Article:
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Federal Education Programs » No Child Left Behind » Adequate Yearly Progress

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AYP Results for 2010-11 — November 2012 Update

Author(s): Alexandra Usher
Published: November 1, 2012

This report updates the May, 2012 report AYP Results for 2010-11 to include AYP data from the Consolidated State Performance Reports from the U.S. Department of Education. Several numbers have changed as a result of the new data. The estimated percentage of all public schools in the nation that did not make AYP for 2011 was 48%, an all-time high and an increase from 39% in 2010. The report also provides six years of trends in the percentage of schools in all 50 states, D.C., and the nation not making AYP.

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AYP Results for 2010-11 — May 2012 Update

Author(s): Alexandra Usher
Published: May 8, 2012

This report updates the December, 2011 report “AYP Results for 2010-11” to include AYP data from school year 2010-11 for New York State. Several numbers throughout the report have changed as a result of the new data from New York. Most notably, the estimated percentage of all public schools in the nation that did not make AYP for 2011 has been revised from 48% to 49%, an all-time high and an increase from 39% in 2010. The report also provides six years of trends in the percentage of schools in all 50 states, D.C., and the nation not making AYP.

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AYP Results for 2010-11

Author(s): Alexandra Usher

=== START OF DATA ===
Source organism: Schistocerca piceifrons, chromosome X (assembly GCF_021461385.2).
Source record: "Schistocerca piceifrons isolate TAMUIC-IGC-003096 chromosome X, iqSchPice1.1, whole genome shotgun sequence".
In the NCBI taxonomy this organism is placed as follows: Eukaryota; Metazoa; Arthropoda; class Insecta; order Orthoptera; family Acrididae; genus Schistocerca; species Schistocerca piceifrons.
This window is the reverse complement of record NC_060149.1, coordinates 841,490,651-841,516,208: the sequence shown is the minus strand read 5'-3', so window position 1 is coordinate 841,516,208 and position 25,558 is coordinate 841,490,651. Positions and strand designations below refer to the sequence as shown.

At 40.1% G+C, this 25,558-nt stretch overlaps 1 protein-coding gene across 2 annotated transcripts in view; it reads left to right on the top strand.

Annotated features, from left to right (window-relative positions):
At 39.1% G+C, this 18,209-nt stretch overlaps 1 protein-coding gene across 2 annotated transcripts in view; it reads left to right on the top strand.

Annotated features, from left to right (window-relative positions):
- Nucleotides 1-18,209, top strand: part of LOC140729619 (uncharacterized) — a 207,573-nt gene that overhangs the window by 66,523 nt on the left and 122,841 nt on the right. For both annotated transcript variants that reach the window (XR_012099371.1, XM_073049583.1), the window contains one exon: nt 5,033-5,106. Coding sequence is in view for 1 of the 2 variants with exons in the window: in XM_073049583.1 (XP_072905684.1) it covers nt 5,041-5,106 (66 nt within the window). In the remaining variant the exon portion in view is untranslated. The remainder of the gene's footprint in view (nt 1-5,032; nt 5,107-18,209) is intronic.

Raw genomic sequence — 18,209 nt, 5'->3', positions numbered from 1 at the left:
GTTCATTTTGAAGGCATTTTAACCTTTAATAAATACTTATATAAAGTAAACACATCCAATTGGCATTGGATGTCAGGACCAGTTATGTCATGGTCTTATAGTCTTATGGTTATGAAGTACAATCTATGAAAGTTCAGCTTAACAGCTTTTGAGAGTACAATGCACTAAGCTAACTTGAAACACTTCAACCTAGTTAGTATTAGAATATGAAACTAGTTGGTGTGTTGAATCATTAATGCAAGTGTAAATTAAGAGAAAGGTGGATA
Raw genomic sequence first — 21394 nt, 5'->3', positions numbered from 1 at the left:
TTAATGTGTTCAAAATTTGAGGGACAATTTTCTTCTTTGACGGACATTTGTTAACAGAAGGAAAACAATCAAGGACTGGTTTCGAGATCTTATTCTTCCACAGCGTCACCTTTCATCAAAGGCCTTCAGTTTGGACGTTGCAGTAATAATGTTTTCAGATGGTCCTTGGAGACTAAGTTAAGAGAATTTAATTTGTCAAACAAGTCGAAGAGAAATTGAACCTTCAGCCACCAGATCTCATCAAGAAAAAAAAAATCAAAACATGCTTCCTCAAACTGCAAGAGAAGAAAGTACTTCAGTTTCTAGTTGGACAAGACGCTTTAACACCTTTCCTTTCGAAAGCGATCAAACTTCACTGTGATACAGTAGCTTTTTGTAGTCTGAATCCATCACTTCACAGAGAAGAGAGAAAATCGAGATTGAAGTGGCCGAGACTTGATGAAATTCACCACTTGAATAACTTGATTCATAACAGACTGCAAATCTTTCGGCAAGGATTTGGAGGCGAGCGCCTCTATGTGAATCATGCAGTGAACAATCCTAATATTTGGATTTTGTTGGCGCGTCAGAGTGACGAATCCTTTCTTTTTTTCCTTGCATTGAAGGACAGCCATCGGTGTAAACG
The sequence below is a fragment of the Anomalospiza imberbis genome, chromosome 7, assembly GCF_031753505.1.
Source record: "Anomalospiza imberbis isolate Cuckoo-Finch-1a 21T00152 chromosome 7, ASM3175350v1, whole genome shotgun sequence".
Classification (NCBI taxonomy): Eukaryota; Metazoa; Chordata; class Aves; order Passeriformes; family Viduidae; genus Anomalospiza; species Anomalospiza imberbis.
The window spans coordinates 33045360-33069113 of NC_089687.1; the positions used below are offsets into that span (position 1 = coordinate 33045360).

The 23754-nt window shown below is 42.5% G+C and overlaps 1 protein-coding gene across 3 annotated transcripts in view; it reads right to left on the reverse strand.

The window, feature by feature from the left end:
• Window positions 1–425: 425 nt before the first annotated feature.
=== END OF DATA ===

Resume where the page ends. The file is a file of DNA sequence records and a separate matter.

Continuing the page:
Published: December 15, 2011

This report updates previous CEP research with data from the 2010-11 school year on the number of schools not making adequate yearly progress (AYP) under the No Child Left Behind Act (NCLB). The estimated percentage of all U.S. schools not making AYP was 48% in 2011, an all-time high and an increase from 39% in 2010. The report also provides six years of trends in the percentage of schools in all 50 states, D.C., and the nation not making AYP, using official numbers from the State Consolidated Performance Reports submitted to the U.S. Department of Education.

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Update with 2009-10 Data and Five-Year Trends: How Many Schools Have Not Made Adequate Yearly Progress?

Author(s): Alexandra Usher
Published: April 28, 2011

This report updates previous CEP research to include data from the 2009-10 school year on the number of public schools not making adequate yearly progress (AYP) under the No Child Left Behind ActThe percentage of schools not making AYP nationwide reached an all-time high of about 38% in 2010, marking a rise from the estimated 33% of public schools that failed to make AYP in 2009.  Accompanying this report is a background paper, State Policy Differences Greatly Impact AYP Numbers written by Wayne Riddle and Nancy Kober, which analyzes how the number of schools not making AYP has been influenced by changes in state testing policies and cut scores for proficiency on state tests, rising state achievement targets, the federal “safe harbor” provision, growth models, and other factors.